The recognisability of the factual insolvency is generally difficult to assess in cases in which a responsible managing director does not provide or deliberately withholds the information required by the other managing directors to assess the factual insolvency. Nevertheless, the recognisability of factual insolvency can only be denied if it would not have been noticeable when exercising proper care and supervision. Regular monitoring of account balances or holding regular (weekly) meetings is not sufficient in this regard. Rather, a plausibility check of all information provided by the responsible -managing director, followed by necessary inquiries by each of the managing directors and tailored to the actual economic situation of the company is necessary.
Higher Regional Court of Cologne: Multiple insurance with equivalent subsidiarity clauses
The Higher Regional Court of Cologne decided on 26 February 2019 that in cases of multiple insurance with identical secondary liability clauses, reimbursements between the insurers would take place in accordance with section 78 of the German Insurance Contract Act.4
Two travel cancellation cost insurers argued about the internal reimbursement in a case of multiple insurance contracts. Both contracts contained a secondary liability clause. The conditions applicable between the policyholder and the insurer as defendant in this case contained a clause according to which this insurance contract was to be applied “strictly secondarily”. This would also apply if other insurance contracts in turn contained a secondary liability clause. With regard to these other insurance contracts, the insurance coverage under these (other) conditions had to be considered as the more specific one, unless the services provided by third parties were insufficient to cover the costs. In this case, an insurance contract would be assumed for the remaining costs.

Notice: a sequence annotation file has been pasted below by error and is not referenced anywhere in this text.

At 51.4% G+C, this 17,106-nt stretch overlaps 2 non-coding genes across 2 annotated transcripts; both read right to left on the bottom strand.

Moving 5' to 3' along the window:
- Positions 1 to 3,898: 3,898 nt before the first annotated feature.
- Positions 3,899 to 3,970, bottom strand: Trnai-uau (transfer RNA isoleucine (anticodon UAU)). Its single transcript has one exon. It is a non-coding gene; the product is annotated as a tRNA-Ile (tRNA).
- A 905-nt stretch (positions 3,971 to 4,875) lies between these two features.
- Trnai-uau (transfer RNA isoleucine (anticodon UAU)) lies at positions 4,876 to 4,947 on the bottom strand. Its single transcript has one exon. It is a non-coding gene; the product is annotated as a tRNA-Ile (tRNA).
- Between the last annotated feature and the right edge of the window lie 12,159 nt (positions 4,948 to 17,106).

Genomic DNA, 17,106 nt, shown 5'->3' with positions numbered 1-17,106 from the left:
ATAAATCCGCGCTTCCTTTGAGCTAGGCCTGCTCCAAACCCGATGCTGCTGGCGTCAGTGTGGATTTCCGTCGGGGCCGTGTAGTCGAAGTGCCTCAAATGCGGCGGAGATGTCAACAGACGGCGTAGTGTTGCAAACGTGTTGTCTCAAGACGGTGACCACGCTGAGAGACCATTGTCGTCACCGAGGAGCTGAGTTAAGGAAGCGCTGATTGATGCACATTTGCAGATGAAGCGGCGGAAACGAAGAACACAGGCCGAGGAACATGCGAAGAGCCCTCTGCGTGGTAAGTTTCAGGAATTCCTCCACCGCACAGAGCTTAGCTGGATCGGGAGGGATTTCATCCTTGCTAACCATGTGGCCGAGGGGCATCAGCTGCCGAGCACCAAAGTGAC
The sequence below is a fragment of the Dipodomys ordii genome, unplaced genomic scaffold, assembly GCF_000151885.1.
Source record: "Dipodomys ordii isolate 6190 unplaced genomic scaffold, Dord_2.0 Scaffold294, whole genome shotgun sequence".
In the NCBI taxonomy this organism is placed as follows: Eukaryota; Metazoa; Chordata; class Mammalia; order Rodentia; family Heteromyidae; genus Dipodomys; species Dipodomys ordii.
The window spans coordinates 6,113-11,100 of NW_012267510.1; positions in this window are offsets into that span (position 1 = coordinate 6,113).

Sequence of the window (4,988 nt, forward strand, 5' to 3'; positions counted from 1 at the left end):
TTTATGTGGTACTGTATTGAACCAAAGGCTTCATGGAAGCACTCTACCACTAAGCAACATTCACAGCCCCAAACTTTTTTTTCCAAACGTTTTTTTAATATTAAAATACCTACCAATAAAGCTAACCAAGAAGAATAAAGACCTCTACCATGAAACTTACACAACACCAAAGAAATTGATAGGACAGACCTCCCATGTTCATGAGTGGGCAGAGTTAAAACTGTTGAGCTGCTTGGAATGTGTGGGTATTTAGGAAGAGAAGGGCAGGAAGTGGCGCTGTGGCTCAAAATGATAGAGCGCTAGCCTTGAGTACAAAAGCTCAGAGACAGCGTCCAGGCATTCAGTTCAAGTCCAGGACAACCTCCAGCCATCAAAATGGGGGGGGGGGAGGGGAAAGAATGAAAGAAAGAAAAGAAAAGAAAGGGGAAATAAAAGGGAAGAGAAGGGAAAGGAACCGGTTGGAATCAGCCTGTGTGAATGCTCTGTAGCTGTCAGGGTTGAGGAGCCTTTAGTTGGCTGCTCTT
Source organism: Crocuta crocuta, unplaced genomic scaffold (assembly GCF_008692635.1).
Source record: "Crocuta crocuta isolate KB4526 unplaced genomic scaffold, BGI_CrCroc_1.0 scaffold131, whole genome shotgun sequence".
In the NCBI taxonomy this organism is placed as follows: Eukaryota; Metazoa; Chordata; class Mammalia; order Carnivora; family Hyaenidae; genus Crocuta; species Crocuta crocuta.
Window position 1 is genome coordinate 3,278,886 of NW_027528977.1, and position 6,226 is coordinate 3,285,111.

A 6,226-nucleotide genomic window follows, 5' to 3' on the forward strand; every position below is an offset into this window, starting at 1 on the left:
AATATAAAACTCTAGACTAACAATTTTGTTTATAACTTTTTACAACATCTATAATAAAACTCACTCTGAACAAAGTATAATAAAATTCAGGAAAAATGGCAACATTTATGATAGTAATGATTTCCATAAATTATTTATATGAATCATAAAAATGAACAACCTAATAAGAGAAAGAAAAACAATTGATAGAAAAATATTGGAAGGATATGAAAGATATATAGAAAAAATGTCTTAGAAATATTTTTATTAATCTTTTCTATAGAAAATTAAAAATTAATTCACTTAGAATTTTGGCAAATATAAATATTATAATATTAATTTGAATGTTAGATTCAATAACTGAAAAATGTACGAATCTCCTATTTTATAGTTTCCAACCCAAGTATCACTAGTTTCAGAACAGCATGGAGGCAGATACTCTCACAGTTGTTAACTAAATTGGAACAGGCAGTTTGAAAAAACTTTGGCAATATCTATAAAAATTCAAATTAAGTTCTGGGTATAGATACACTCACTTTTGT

The previous instance had sustained the claim of the other insurer for compensation of costs pursuant to section 78 subsection 2 of the Insurance Contract Act. The defendant withdrew its appeal after a preliminary ruling (“Hinweisbeschluss”) of the Higher Regional Court of Cologne.
The Higher Regional Court of Cologne stated that the clause in the defendant’s terms and conditions was not a “qualified” but a simple secondary liability clause. Simple secondary liability clauses are characterized by the fact that the user is not liable if the policyholder received refunds from another insurance contract which covered the same risk. In contrast, for so called “qualified” secondary liability clauses, it is irrelevant, whether the insured actually has the benefit of coverage under the other insurance contract. It is only decisive whether another insurance contract exists at all. In the Court’s view, in the case at hand, the defendant’s clause merely affirmed the validity of the secondary liability clause in relation to conflicting clauses.